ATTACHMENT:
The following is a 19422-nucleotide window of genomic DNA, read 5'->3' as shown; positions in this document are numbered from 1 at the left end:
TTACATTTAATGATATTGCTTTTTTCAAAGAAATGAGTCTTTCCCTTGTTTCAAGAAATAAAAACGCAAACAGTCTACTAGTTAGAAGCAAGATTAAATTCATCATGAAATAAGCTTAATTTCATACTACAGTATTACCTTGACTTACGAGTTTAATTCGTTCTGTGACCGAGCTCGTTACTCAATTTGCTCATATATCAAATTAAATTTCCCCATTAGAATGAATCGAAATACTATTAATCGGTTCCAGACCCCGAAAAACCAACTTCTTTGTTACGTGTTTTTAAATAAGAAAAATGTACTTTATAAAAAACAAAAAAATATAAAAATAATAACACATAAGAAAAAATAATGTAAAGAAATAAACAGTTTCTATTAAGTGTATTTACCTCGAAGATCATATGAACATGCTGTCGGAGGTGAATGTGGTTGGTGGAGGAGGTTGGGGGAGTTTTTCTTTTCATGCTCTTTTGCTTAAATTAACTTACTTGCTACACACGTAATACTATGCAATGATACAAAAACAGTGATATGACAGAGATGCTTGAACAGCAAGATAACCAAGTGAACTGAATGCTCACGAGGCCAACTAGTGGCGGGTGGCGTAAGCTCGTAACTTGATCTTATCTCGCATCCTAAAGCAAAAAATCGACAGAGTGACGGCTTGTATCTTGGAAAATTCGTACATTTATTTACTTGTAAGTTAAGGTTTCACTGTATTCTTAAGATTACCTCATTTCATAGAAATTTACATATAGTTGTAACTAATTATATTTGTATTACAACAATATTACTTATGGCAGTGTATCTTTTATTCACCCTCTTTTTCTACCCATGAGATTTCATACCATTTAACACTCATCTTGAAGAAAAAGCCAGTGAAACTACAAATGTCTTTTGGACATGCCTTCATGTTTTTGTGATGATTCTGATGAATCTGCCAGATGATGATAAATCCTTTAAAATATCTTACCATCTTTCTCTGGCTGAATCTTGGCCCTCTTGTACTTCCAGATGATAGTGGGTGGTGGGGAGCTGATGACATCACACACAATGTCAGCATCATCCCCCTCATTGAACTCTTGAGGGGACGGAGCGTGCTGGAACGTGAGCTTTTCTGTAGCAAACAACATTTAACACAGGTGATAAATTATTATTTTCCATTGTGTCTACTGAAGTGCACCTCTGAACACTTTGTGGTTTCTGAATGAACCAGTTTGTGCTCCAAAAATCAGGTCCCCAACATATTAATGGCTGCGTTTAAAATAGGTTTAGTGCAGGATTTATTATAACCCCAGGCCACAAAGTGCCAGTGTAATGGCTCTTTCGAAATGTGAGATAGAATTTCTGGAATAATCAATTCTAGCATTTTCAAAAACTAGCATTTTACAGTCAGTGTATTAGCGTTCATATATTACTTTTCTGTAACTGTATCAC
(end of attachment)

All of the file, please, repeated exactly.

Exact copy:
The following is a 19422-nucleotide window of genomic DNA, read 5'->3' as shown; positions in this document are numbered from 1 at the left end:
TTACATTTAATGATATTGCTTTTTTCAAAGAAATGAGTCTTTCCCTTGTTTCAAGAAATAAAAACGCAAACAGTCTACTAGTTAGAAGCAAGATTAAATTCATCATGAAATAAGCTTAATTTCATACTACAGTATTACCTTGACTTACGAGTTTAATTCGTTCTGTGACCGAGCTCGTTACTCAATTTGCTCATATATCAAATTAAATTTCCCCATTAGAATGAATCGAAATACTATTAATCGGTTCCAGACCCCGAAAAACCAACTTCTTTGTTACGTGTTTTTAAATAAGAAAAATGTACTTTATAAAAAACAAAAAAATATAAAAATAATAACACATAAGAAAAAATAATGTAAAGAAATAAACAGTTTCTATTAAGTGTATTTACCTCGAAGATCATATGAACATGCTGTCGGAGGTGAATGTGGTTGGTGGAGGAGGTTGGGGGAGTTTTTCTTTTCATGCTCTTTTGCTTAAATTAACTTACTTGCTACACACGTAATACTATGCAATGATACAAAAACAGTGATATGACAGAGATGCTTGAACAGCAAGATAACCAAGTGAACTGAATGCTCACGAGGCCAACTAGTGGCGGGTGGCGTAAGCTCGTAACTTGATCTTATCTCGCATCCTAAAGCAAAAAATCGACAGAGTGACGGCTTGTATCTTGGAAAATTCGTACATTTATTTACTTGTAAGTTAAGGTTTCACTGTATTCTTAAGATTACCTCATTTCATAGAAATTTACATATAGTTGTAACTAATTATATTTGTATTACAACAATATTACTTATGGCAGTGTATCTTTTATTCACCCTCTTTTTCTACCCATGAGATTTCATACCATTTAACACTCATCTTGAAGAAAAAGCCAGTGAAACTACAAATGTCTTTTGGACATGCCTTCATGTTTTTGTGATGATTCTGATGAATCTGCCAGATGATGATAAATCCTTTAAAATATCTTACCATCTTTCTCTGGCTGAATCTTGGCCCTCTTGTACTTCCAGATGATAGTGGGTGGTGGGGAGCTGATGACATCACACACAATGTCAGCATCATCCCCCTCATTGAACTCTTGAGGGGACGGAGCGTGCTGGAACGTGAGCTTTTCTGTAGCAAACAACATTTAACACAGGTGATAAATTATTATTTTCCATTGTGTCTACTGAAGTGCACCTCTGAACACTTTGTGGTTTCTGAATGAACCAGTTTGTGCTCCAAAAATCAGGTCCCCAACATATTAATGGCTGCGTTTAAAATAGGTTTAGTGCAGGATTTATTATAACCCCAGGCCACAAAGTGCCAGTGTAATGGCTCTTTCGAAATGTGAGATAGAATTTCTGGAATAATCAATTCTAGCATTTTCAAAAACTAGCATTTTACAGTCAGTGTATTAGCGTTCATATATTACTTTTCTGTAACTGTATCAC